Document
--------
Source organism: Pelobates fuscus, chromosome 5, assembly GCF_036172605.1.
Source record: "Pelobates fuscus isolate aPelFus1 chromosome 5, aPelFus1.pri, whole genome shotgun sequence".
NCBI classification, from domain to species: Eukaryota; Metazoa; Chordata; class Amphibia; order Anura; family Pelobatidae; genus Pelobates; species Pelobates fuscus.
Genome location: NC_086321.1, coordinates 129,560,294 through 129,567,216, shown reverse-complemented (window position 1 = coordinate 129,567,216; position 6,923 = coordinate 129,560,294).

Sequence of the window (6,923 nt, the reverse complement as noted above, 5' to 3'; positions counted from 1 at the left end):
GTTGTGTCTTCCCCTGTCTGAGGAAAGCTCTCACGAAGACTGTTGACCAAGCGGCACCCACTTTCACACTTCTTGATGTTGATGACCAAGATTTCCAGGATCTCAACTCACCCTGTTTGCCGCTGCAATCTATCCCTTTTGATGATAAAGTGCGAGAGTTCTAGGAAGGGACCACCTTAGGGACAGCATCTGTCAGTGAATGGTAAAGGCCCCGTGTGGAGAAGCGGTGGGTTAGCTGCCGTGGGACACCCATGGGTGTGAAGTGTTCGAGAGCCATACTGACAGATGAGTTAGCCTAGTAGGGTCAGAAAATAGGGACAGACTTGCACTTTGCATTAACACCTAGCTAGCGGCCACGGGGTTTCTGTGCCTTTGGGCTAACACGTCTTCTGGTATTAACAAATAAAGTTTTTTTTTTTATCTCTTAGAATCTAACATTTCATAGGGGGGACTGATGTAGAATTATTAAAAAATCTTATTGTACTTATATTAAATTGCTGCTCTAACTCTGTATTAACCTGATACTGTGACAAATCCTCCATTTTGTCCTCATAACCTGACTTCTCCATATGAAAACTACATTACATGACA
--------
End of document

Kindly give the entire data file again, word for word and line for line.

Source organism: Pelobates fuscus, chromosome 5, assembly GCF_036172605.1.
Source record: "Pelobates fuscus isolate aPelFus1 chromosome 5, aPelFus1.pri, whole genome shotgun sequence".
NCBI classification, from domain to species: Eukaryota; Metazoa; Chordata; class Amphibia; order Anura; family Pelobatidae; genus Pelobates; species Pelobates fuscus.
Genome location: NC_086321.1, coordinates 129,560,294 through 129,567,216, shown reverse-complemented (window position 1 = coordinate 129,567,216; position 6,923 = coordinate 129,560,294).

Sequence of the window (6,923 nt, the reverse complement as noted above, 5' to 3'; positions counted from 1 at the left end):
GTTGTGTCTTCCCCTGTCTGAGGAAAGCTCTCACGAAGACTGTTGACCAAGCGGCACCCACTTTCACACTTCTTGATGTTGATGACCAAGATTTCCAGGATCTCAACTCACCCTGTTTGCCGCTGCAATCTATCCCTTTTGATGATAAAGTGCGAGAGTTCTAGGAAGGGACCACCTTAGGGACAGCATCTGTCAGTGAATGGTAAAGGCCCCGTGTGGAGAAGCGGTGGGTTAGCTGCCGTGGGACACCCATGGGTGTGAAGTGTTCGAGAGCCATACTGACAGATGAGTTAGCCTAGTAGGGTCAGAAAATAGGGACAGACTTGCACTTTGCATTAACACCTAGCTAGCGGCCACGGGGTTTCTGTGCCTTTGGGCTAACACGTCTTCTGGTATTAACAAATAAAGTTTTTTTTTTTATCTCTTAGAATCTAACATTTCATAGGGGGGACTGATGTAGAATTATTAAAAAATCTTATTGTACTTATATTAAATTGCTGCTCTAACTCTGTATTAACCTGATACTGTGACAAATCCTCCATTTTGTCCTCATAACCTGACTTCTCCATATGAAAACTACATTACATGACA